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The insurance sector will remain attractive to investors in the first half of 2019, and there are “clear signs of momentum” in how natural catastrophe risk is priced in the equity and ILS markets in the wake of two recent heavy loss years, according to insurance investment manager Twelve Capital.

In Twelve Capital’s H1 2019 outlook, the company suggested that capital markets are increasingly willing to invest in a wider scope of insurance risk.

As a result, the firm believes this raises material challenges for incumbents such as a reinsurers and specialty lines insurers into rethinking their business models and how to remain relevant in a more competitive environment, and considering more consolidation.

In the short-term, however, Twelve Capital has acknowledged that there has been a pause in capital markets’ expansion into insurance, reflecting disappointing returns some investors have seen over the past two years from investments in ILS.

European, Bermuda and Lloyd’s reinsurers all saw an active third and fourth quarter in 2018, particularly due to Atlantic hurricanes, Pacific typhoons and California wildfires, leading to an above-average year for natural catastrophes, Twelve Capital noted.

As a result of this, increases n reinsurance rates have been modest, however Twelve Capital expects rate to increase when reinsurance contracts from Japan and Florida renew later in the year.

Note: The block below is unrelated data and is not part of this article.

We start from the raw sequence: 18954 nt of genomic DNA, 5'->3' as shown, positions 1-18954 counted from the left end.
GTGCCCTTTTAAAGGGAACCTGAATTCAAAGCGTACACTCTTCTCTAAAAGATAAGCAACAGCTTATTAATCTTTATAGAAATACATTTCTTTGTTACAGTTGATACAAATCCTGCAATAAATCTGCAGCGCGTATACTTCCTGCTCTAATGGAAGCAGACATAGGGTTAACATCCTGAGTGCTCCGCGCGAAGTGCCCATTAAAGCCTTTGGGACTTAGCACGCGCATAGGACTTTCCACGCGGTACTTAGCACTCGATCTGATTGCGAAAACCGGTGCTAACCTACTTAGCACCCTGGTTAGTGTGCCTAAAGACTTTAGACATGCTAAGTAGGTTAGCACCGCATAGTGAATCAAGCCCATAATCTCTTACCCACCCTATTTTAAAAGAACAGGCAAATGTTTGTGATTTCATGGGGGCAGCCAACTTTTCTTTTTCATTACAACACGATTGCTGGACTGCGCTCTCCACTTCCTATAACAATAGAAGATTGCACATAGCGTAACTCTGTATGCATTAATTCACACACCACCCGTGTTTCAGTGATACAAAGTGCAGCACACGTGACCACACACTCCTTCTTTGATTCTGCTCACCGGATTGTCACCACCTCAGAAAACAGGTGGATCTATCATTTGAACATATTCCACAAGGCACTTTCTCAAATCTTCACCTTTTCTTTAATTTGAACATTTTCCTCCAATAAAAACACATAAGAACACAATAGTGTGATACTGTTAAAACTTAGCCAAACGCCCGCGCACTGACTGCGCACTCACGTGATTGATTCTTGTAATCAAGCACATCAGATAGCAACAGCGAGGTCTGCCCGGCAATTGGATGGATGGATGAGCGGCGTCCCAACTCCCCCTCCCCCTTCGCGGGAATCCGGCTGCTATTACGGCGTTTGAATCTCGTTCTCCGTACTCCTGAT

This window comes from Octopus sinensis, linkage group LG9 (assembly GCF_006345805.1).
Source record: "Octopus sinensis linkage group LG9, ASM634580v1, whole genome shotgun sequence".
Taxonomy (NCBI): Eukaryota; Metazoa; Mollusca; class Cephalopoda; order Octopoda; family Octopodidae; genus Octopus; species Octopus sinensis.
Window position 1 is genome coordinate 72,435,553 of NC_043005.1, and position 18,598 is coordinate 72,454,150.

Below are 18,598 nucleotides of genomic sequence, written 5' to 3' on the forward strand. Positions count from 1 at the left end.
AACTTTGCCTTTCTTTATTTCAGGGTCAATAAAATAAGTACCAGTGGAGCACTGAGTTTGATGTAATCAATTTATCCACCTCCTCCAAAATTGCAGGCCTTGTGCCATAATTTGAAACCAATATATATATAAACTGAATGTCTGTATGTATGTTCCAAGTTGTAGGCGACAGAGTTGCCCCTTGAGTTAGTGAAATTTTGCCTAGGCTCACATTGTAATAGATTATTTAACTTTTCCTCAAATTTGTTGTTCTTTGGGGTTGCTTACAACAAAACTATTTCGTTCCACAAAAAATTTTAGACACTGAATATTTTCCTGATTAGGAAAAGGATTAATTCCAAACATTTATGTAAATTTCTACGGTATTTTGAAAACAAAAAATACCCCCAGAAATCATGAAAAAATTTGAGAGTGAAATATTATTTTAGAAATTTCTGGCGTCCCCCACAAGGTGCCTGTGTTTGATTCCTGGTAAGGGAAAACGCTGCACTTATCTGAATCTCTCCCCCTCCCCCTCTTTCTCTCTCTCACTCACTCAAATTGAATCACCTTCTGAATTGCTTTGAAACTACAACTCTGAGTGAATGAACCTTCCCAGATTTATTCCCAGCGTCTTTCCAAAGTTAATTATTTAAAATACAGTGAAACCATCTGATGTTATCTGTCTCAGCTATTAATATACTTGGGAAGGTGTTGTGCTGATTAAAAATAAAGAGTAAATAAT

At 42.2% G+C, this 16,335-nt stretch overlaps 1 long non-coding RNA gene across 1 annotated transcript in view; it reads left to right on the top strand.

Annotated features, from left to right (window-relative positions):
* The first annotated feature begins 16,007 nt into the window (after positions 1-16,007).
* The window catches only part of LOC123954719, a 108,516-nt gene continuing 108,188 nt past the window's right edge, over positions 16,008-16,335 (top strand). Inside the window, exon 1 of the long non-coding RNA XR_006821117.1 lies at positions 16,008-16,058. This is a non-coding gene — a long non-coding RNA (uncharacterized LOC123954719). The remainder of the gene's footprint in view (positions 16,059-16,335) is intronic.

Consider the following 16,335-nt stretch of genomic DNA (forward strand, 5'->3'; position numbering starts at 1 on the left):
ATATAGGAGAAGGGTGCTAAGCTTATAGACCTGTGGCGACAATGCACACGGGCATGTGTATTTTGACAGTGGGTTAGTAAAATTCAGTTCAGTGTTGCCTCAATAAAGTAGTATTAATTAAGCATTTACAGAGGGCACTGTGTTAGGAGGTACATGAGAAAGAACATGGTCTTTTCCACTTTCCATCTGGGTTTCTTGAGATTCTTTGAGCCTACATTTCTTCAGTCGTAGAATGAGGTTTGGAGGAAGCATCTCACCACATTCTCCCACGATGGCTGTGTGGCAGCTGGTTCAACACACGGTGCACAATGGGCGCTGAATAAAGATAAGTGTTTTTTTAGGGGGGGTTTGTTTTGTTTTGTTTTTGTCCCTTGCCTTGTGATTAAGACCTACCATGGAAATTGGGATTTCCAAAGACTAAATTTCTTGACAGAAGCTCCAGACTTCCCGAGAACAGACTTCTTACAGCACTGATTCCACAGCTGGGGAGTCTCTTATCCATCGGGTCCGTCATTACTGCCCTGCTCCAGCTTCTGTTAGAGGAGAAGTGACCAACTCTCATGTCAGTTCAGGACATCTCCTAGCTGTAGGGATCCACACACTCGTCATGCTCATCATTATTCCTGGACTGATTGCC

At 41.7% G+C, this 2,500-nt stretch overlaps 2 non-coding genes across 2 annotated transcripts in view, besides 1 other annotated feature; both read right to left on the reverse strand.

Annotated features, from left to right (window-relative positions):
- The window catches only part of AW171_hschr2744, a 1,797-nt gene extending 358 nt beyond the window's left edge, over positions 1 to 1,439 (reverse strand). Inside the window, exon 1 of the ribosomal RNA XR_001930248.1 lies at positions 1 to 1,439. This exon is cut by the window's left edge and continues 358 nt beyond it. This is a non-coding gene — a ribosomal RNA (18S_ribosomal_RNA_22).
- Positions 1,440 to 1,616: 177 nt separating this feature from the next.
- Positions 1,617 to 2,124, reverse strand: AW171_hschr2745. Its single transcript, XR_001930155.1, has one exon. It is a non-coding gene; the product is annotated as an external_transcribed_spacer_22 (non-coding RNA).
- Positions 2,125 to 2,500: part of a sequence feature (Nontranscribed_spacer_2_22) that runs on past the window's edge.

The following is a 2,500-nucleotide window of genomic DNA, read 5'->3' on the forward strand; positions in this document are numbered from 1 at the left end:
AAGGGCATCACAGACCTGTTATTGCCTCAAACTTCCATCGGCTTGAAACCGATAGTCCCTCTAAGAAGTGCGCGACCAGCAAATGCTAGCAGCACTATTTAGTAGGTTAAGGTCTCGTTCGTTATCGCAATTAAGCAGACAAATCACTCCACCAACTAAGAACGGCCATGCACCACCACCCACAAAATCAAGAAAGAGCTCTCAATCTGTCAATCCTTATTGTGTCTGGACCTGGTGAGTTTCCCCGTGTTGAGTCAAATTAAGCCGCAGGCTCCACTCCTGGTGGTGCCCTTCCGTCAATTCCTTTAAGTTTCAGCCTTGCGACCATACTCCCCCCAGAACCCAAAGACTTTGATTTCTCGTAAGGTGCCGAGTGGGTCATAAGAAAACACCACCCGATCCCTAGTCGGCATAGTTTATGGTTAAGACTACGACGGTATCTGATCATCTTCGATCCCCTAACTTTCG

Furthermore, retrocession rates have increased, particularly on loss-impacted business. This increase has varied on the riskiness of the transaction, with riskier transactions resulting in more significant increases.

Twelve Capital’s private ILS strategy at the January renewals was on retrocession business, and is where it said it saw the most attractive compensation for the type of risk that is selected.

In Twelve Capital’s view, 2018 ended with unusual pricing behaviour in the cat bond market.

“While cat bonds normally trade at a premium after the hurricane season ends, in 2018, intense selling pressure towards year-end was noted which led to significant spread widening. Twelve Capital believes this selling pressure stemmed from managers struggling to generate liquidity for the upcoming January renewals,” the report said.

Twelve Capital suggested spread-widening represents an attractive entry point into the cat bond market, however it expects the current opportunity to dissipate once renewals are fully settled.

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